Diabetes Self-Management Articles

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Buying Life Insurance

by Jeffrey D. Mooers

Be aware that all states require insurance agents to be licensed, and that agents who sell variable life insurance products must be registered with their state securities regulator and have additional state licenses. You can check the background of investment professionals, including agents who sell variable life insurance products, through the “FINRA BrokerCheck” feature of the Web site of the Financial Industry Regulatory Authority (FINRA), www.finra.org, or by calling FINRA’s toll-free hotline, (800) 289-9999.

Make sure the agent you choose represents — and, equally important, checks with — multiple carriers on your behalf. An agent specializing in impaired risk typically represents many companies and has the ability to obtain multiple competitive offers.

Life insurance is big business, and carriers want to make wise business decisions. But many would prefer to provide you with coverage than to deny you. So they research medical conditions, including diabetes, so that they understand the risks that you — and they — are facing.

Risk categories
Imagine yourself in a huge pool. That’s what an underwriter — the insurance company employee who evaluates life insurance applications — does. Then he plucks from the pool the risks that are the most attractive for him to take, and puts potential clients into categories. At the top of the list is a Super Preferred category (which might also be called Preferred Best, Preferred Plus, Elite, or something else). The people who fit into this category are generally young and fit and have no medical conditions. People who have diabetes can pretty much forget that one.

After Super Preferred is Preferred, which can be in reach for some people with diabetes. According to Larry Segel, MD, Chief Medical Officer at John Hancock Life Insurance Company, “At John Hancock, it’s possible for well-controlled Type 2 diabetics over age 60 to qualify for Preferred. Our proprietary underwriting manual allows us to make fine distinctions that often work in clients’ favor. For example, generally, if there are no complications or other impairments, the length of time a person has had diabetes does not have an impact on our offer.”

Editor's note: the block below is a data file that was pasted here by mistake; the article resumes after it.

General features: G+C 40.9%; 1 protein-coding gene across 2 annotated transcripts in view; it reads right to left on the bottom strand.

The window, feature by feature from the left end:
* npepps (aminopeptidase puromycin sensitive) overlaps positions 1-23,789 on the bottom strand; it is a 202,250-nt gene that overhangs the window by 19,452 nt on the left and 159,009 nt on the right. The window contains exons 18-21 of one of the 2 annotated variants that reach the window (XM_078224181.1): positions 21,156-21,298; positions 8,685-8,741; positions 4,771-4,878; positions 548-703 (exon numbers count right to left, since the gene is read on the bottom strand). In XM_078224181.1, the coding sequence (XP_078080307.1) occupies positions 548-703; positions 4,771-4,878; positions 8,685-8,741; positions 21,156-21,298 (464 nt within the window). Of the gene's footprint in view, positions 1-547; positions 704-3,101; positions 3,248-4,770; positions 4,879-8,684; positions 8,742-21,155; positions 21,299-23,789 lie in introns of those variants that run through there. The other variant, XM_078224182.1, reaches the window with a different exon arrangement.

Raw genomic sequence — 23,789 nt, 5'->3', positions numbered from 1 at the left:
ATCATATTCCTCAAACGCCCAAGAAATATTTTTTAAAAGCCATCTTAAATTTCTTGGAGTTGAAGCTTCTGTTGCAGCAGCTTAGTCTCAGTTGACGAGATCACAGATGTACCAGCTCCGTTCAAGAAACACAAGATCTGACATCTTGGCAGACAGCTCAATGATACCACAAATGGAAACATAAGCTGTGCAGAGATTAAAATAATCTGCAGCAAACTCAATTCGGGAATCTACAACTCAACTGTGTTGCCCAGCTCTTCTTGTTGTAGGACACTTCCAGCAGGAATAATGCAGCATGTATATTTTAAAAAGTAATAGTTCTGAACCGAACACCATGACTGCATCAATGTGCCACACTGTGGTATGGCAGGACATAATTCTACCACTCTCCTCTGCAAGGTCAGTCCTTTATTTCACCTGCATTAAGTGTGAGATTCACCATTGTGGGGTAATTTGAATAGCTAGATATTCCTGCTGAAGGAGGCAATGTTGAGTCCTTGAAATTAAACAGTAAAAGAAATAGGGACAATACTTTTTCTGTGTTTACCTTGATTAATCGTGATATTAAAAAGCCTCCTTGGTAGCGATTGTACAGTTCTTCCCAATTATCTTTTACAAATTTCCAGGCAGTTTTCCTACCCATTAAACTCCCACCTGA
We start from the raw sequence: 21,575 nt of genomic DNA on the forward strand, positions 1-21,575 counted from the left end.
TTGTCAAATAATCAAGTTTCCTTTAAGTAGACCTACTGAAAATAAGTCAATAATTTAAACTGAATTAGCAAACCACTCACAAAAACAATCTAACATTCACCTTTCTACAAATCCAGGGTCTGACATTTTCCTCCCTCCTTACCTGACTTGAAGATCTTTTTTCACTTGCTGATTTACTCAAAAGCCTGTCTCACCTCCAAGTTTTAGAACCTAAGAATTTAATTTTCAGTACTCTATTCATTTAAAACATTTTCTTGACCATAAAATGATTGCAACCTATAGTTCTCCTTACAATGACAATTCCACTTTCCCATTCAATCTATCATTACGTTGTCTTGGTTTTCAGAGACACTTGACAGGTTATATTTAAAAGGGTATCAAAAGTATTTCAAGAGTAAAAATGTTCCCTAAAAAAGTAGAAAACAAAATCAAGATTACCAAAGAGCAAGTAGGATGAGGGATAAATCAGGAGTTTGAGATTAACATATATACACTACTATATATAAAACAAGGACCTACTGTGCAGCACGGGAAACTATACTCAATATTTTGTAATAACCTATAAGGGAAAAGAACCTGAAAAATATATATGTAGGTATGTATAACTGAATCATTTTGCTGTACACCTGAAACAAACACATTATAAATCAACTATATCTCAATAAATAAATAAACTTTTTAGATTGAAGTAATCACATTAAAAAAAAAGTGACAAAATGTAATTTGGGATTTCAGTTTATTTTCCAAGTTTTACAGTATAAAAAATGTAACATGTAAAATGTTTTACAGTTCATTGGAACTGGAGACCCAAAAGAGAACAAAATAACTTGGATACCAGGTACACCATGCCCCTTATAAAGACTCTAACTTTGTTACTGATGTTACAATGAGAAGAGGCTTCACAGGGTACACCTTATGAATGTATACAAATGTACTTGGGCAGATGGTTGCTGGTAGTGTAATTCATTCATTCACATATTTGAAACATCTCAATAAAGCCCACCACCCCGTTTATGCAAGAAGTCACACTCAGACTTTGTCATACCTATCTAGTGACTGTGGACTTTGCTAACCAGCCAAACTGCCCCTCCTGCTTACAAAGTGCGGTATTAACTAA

After Preferred is Standard, and many people with diabetes can fit into this class. Standard premium rates run about 10% higher than the preferred classes.

Below Standard comes what are called Table Ratings. People who fit into these categories pay the Standard premium plus an additional percentage of the Standard premium, usually 25% per table. So if you applied for coverage and received an offer of “Table 2,” your premium would be 100% of the standard rate plus 50% additional premium, or 150% of the standard rate.

In determining which category a person fits into, an underwriter attempts to create an image of who that person is. He looks at the person’s overall health, height and weight, family history, occupation, and hobbies. He then compares that image to the images of other people in the same population, with the goal of predicting when that individual is likely to die — and to cash in on his life insurance policy. Granted, it’s a little grim, but it’s a science. And remember, it’s a business.

The key for the person with diabetes lies in convincing the underwriter to place him in the best possible underwriting category. The category, along with the type and amount of the insurance you want, dictates the premium you pay. So your part is to provide whatever information you can that will help to place you in the best possible category.

Improving your category
Believe it or not, what you’re doing right now is one of the most positive things you can do to improve your underwriting category: You are reading DiabetesSelfManagement.com, and to an underwriter, that demonstrates that you have accepted your situation and are making an effort to see what you can do about it. If this is only a small part of your overall diabetes management plan, even better. Let your underwriter know that.

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Statements and opinions expressed on this Web site are those of the authors and not necessarily those of the publishers or advertisers. The information provided on this Web site should not be construed as medical instruction. Consult appropriate health-care professionals before taking action based on this information.

 

 

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